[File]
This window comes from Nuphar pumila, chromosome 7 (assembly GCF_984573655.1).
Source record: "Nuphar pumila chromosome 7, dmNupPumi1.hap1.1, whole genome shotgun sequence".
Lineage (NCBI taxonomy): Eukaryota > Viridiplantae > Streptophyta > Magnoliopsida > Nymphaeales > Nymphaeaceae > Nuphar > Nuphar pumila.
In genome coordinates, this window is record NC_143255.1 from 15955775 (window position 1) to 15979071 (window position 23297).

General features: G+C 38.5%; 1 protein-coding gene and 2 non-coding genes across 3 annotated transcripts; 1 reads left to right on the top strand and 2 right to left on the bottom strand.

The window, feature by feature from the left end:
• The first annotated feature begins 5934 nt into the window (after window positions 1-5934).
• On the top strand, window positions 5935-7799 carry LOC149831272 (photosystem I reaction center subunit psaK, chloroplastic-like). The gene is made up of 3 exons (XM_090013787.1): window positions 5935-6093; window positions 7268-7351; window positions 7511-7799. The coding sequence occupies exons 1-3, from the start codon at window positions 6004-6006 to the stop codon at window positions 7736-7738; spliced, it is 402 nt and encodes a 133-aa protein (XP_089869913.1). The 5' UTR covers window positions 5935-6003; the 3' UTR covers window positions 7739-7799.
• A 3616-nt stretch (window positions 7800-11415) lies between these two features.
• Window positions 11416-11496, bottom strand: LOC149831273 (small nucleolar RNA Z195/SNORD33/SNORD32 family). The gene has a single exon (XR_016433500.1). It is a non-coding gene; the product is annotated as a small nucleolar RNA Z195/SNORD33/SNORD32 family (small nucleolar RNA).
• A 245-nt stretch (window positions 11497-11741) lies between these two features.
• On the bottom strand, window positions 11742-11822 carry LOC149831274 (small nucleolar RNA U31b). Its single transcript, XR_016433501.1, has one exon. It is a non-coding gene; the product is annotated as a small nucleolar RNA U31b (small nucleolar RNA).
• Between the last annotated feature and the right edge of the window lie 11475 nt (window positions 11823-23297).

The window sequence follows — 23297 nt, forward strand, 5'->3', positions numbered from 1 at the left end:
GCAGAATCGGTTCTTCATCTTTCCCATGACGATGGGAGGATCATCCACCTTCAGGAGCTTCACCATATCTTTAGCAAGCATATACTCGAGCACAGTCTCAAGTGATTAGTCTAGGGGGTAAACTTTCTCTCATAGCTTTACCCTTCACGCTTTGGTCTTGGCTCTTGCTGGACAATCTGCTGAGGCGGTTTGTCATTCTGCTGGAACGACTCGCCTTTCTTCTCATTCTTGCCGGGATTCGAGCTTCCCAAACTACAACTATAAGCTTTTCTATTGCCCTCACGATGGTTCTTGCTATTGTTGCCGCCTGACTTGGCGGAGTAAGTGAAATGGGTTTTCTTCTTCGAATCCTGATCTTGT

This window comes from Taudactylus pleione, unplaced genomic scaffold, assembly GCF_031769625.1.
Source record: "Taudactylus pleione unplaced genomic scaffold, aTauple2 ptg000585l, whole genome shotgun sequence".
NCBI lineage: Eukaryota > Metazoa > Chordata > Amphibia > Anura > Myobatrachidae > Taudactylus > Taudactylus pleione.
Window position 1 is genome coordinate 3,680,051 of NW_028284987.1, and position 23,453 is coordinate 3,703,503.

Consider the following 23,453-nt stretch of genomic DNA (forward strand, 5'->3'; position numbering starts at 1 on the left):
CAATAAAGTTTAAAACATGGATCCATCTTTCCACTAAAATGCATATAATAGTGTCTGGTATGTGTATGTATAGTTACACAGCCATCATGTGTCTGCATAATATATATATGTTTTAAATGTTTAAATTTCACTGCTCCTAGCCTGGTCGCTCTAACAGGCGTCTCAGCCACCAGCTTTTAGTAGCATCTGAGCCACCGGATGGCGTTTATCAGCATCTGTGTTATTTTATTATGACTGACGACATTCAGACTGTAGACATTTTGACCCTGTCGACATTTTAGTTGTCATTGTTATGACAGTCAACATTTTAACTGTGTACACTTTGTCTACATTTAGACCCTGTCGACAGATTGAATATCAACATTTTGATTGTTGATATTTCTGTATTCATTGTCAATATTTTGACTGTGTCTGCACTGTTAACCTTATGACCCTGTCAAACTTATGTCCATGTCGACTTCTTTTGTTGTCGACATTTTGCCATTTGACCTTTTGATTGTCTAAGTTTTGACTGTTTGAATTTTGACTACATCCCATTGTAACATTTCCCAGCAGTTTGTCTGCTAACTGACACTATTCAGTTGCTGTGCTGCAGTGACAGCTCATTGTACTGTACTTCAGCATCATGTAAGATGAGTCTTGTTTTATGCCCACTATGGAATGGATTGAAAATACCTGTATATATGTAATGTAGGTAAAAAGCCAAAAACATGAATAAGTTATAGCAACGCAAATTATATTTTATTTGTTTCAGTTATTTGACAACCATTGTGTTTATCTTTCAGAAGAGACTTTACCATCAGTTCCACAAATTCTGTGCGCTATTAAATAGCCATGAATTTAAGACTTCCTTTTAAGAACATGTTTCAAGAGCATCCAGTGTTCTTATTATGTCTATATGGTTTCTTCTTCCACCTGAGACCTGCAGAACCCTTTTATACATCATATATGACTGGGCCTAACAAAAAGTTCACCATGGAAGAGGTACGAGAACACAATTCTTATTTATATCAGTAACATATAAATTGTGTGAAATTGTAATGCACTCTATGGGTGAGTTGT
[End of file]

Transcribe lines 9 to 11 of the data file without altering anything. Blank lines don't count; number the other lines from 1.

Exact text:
• A 3616-nt stretch (window positions 7800-11415) lies between these two features.
• Window positions 11416-11496, bottom strand: LOC149831273 (small nucleolar RNA Z195/SNORD33/SNORD32 family). The gene has a single exon (XR_016433500.1). It is a non-coding gene; the product is annotated as a small nucleolar RNA Z195/SNORD33/SNORD32 family (small nucleolar RNA).
• A 245-nt stretch (window positions 11497-11741) lies between these two features.